U.S. aviation safety board says FAA can enforce rules on drones

Reuters News
Posted: Nov 18, 2014 10:30 AM

By Alwyn Scott

SEATTLE (Reuters) - The U.S. aviation safety board on Tuesday ruled that the Federal Aviation Administration has the authority to apply to unmanned aircraft its long-standing rules against reckless or careless use of manned aircraft.

In making the decision, the National Transportation Safety Board (NTSB) sent its first case involving an FAA fine against a drone back to an administrative law judge to determine whether the flight in question was "careless or reckless."

The case has been closely watched for indications of the FAA's ability to enforce regulations against the commercial use of unmanned aircraft. The FAA is developing specific regulations for such aircraft but has effectively banned their commercial use except when operators are granted special exemptions. In September, it granted an exemption to a group of film and television production companies.

The NTSB case involved use of an unmanned aircraft in 2011 to make a video for the University of Virginia. The FAA fined the remote pilot, Raphael Pirker, $10,000. Pirker appealed the fine and filed a motion to dismiss the case.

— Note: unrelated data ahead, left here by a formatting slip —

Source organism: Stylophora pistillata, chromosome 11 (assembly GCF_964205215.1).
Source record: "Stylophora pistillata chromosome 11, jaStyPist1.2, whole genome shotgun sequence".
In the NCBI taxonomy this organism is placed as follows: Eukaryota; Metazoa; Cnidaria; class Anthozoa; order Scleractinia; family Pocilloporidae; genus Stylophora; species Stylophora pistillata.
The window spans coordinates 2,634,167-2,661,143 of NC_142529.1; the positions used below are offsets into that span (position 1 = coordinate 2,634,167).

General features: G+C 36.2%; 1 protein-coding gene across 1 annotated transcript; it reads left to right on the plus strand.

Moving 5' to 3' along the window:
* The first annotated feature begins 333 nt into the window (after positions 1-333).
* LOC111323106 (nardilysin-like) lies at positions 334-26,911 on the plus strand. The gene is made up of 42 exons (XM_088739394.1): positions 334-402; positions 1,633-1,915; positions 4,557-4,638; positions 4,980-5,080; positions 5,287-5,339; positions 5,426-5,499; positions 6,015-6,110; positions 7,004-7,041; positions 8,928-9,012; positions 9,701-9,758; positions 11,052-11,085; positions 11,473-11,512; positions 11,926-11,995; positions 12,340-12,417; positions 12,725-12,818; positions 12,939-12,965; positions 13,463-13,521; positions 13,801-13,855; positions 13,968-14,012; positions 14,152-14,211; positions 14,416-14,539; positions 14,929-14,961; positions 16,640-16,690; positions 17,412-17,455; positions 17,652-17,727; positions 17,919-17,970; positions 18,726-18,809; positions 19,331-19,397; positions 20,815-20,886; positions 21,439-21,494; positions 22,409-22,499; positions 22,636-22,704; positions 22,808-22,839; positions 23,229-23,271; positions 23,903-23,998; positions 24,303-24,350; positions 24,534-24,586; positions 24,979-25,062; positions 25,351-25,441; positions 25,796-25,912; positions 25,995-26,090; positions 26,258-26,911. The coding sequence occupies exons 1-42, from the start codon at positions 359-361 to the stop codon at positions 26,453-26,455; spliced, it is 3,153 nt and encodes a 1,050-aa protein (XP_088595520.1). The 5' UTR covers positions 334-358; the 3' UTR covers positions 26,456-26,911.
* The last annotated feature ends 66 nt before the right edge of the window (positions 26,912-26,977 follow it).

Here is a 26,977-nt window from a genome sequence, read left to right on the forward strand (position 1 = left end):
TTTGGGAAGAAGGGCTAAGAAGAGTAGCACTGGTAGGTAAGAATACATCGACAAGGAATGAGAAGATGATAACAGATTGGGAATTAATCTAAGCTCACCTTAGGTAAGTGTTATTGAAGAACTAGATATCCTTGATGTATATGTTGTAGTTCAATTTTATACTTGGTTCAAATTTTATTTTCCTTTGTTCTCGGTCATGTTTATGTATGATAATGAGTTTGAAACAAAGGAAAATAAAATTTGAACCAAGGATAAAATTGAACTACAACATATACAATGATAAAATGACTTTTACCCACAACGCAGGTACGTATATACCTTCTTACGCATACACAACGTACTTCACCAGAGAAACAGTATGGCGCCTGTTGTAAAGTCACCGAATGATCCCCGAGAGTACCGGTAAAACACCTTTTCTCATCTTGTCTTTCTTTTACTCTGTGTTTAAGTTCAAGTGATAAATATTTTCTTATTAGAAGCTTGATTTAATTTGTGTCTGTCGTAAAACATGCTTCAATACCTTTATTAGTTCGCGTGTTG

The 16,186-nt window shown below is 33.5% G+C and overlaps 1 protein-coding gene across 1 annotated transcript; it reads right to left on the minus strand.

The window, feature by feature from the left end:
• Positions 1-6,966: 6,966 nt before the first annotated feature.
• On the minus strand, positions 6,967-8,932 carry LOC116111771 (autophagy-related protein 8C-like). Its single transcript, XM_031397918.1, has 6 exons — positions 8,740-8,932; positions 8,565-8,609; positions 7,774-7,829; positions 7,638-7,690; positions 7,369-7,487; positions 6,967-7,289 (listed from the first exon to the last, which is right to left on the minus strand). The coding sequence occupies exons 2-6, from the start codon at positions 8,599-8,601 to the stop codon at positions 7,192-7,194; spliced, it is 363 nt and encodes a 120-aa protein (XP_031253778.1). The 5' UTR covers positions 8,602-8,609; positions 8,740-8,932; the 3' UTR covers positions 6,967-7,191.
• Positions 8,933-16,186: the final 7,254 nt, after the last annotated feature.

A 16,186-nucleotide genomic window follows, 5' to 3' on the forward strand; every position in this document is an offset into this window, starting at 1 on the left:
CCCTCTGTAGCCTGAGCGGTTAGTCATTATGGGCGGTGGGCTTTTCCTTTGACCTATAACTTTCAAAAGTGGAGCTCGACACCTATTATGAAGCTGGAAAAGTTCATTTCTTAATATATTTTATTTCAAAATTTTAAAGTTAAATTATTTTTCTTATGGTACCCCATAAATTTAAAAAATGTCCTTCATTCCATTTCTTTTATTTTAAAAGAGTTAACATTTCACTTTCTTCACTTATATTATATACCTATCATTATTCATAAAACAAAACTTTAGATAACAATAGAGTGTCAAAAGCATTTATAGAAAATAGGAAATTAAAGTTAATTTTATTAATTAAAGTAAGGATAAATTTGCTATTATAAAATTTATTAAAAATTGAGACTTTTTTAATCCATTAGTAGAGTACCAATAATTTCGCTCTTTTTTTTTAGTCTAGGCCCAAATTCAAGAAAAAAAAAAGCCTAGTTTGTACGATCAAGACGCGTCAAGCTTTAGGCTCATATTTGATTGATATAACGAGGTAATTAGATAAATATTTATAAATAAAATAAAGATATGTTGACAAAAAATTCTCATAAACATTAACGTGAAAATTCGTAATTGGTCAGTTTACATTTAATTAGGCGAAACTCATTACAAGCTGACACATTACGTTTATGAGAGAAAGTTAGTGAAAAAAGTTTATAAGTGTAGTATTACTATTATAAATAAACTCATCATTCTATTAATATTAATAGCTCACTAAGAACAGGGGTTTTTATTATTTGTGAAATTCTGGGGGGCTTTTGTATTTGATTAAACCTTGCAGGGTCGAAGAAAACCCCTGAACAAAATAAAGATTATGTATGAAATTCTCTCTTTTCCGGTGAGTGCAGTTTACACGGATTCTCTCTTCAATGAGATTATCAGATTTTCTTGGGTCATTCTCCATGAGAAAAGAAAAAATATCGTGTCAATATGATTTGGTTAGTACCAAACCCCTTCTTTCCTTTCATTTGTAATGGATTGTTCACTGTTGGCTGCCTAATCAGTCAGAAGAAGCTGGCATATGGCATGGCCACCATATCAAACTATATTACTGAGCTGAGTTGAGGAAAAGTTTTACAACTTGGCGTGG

The FAA said Pirker had, among other maneuvers, flown his model aircraft, a Ritewing Zephyr, "directly towards an individual standing on a ... sidewalk, causing the individual to take immediate evasive maneuvers so as to avoid being struck."

The administrative law judge found in March that the FAA did not have enforceable regulations against reckless use of unmanned aircraft, prompting the FAA to appeal to the NTSB. The judge, Patrick Geraghty, found that the FAA had said in 1981 and 2007 that it excluded model aircraft from its regulations on aircraft.

In Tuesday's decision, the NTSB found that current U.S. regulations define aircraft as "any device ... used for flight in the air." That definition, the NTSB said, applies to "any aircraft, manned or unmanned, large or small."

The NTSB board voted unanimously in favor of the decision. The board currently has four members, rather than the normal five.

(Reporting by Alwyn Scott; Editing by W Simon and Meredith Mazzilli)